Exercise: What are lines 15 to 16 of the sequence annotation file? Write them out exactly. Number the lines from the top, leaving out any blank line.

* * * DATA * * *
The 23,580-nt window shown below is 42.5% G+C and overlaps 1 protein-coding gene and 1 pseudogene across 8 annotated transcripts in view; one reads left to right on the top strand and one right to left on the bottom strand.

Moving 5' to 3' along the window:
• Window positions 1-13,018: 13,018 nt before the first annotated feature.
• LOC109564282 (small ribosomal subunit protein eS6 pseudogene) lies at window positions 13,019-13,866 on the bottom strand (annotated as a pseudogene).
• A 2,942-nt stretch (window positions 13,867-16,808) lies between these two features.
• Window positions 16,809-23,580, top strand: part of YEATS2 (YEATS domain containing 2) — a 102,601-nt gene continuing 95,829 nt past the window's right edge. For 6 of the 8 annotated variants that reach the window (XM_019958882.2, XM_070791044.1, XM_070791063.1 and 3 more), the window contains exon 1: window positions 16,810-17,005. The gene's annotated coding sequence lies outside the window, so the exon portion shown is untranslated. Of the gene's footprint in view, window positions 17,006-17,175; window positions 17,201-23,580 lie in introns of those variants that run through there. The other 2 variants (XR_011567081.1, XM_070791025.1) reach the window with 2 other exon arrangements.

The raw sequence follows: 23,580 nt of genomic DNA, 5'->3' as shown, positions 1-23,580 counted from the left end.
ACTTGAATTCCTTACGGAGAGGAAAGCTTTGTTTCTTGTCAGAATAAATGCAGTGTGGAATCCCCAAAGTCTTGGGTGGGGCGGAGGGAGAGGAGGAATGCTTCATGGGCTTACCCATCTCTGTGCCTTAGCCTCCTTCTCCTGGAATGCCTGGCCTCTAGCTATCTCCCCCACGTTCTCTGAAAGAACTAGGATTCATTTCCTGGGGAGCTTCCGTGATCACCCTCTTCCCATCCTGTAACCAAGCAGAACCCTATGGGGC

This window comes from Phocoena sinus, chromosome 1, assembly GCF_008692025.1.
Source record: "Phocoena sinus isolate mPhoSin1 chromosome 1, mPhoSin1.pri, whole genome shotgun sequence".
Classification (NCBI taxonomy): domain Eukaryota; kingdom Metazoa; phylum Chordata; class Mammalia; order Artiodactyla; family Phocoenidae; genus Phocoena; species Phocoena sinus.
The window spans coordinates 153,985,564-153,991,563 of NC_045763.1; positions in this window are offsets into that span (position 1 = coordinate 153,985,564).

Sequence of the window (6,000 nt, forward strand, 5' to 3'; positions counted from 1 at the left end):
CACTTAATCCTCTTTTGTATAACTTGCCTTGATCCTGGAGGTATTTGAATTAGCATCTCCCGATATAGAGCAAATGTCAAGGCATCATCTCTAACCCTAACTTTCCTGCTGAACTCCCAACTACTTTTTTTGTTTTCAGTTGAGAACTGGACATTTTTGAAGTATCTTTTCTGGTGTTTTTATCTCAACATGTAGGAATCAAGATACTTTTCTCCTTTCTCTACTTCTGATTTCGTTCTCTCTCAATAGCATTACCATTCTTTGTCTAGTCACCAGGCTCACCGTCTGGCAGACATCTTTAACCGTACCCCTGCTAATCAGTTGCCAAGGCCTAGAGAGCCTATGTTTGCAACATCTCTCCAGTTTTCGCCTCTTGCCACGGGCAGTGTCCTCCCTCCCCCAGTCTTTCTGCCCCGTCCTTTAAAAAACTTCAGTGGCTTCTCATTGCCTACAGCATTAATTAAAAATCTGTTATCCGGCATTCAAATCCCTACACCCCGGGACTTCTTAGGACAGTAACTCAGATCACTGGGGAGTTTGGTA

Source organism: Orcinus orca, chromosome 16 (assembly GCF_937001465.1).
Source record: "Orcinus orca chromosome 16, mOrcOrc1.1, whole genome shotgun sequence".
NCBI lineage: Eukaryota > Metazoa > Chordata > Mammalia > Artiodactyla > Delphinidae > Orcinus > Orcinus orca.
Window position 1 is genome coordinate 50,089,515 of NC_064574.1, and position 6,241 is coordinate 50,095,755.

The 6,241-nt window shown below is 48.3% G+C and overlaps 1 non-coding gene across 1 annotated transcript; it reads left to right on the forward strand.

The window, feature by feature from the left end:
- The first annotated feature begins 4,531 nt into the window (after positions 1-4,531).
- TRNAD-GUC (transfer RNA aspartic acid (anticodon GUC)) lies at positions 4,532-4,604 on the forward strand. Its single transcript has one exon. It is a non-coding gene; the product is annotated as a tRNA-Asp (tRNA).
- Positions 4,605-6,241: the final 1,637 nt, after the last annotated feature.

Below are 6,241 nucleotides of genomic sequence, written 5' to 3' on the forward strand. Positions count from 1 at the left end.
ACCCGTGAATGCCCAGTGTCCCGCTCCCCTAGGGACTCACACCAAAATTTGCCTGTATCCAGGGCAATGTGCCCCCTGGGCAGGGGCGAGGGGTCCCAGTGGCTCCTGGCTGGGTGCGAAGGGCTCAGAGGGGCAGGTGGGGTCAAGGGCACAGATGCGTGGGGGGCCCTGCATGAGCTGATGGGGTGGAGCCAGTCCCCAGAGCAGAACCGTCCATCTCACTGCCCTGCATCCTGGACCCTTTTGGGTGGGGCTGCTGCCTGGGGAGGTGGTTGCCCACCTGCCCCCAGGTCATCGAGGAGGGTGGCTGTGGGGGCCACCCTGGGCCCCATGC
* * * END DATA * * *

Source organism: Orcinus orca, chromosome 16 (assembly GCF_937001465.1).
Source record: "Orcinus orca chromosome 16, mOrcOrc1.1, whole genome shotgun sequence".